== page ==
Landlords – how a new boiler could save you getting hit by ‘green tax’ charges

Landlords may soon have to consider getting a new boiler for their properties as part of a government drive to improve efficiency in older houses.

Changes in the so-called ‘green tax’ measures mean more than 330,000 buy-to-let landlords may have to fork out up to £5,000 from spring 2018 to ensure their properties satisfy the new rules.

This is because, from April 2018, home improvement loans will no longer be available to landlords to make their houses more energy-efficient.

The ‘Green Tax’

Part of the UK government’s plans to improve the energy-efficiency of the country and reduce its overall environmental impact, the ‘green tax’ is actually a series of country-wide measures aimed at encouraging householders as a whole to make their homes more energy-efficient.

Part of the scheme has involved providing loans to landlords through the Green Deal project, where improvements were paid for by tenants, who would get the benefit of the resulting lower energy bills.
The Green Deal scheme also encouraged ordinary householders to take out loans to improve their own properties’ efficiency through insulating their loft, installing cavity wall insulation or boiler replacement. These, and other measures, were aimed at saving homeowners money on their energy bills as well as helping improve the country’s environmental credibility.

Coming changes to the scheme, implemented by the Department for Business, Energy and Industrial Strategy, mean landlords will effectively have to foot the bill for a new boiler themselves. It is estimated more than 300,000 landlords will be affected by the changes.

How Efficient?

Under the new rules, landlords will have to ensure their water heating systems are at least a band E on the energy rating scale. As many older Victorian and Edwardian houses only currently achieve ratings of bands F and G, landlords will have to fit a new boiler – improving its energy rating – in order to meet the requirements.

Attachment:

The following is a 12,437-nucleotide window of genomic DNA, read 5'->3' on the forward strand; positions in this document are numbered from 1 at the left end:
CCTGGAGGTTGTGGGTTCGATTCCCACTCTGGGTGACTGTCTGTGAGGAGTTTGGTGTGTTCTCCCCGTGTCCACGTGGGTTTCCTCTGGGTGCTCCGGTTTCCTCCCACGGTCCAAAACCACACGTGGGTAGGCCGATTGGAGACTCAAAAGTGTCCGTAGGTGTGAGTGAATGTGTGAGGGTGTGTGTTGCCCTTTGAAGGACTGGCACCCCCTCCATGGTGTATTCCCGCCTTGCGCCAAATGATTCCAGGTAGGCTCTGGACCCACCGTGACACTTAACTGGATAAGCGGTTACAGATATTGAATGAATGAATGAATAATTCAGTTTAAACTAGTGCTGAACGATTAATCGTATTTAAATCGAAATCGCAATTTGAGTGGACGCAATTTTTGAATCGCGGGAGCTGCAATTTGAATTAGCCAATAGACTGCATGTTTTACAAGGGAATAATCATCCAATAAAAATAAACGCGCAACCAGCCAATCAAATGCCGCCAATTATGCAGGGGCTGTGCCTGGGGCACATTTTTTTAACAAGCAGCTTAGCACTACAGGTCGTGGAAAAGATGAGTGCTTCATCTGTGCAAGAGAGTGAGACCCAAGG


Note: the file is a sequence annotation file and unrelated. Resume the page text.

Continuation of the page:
The government is proposing to place a cap of £5,000 on improvements by landlords and insists most will not have to pay much more than £1,800 to install a more efficient boiler.

However, it does mean landlords will have to pay for improvements themselves and will face penalties if their properties do not conform to the revised energy standards. Experts are warning the moves could result in higher rents for tenants, as landlords seek to pass the cost of improvement on, as well as a reduction in the number of people becoming buy-to-let investors in the first place.

Given these changes, landlords are being advised to make improvements to the energy-efficiency of their houses as soon as they can. So if your properties are falling behind in the energy-efficiency stakes, maybe a boiler replacement is on the cards sooner rather than later.


This article was provided by Aura Gas, plumbing and heating experts based in Hampshire. Established in 2005, Aura Gas supply and install a wide range of new boilers from the leading manufacturers, including Worcester Bosch Boilers.

About the Author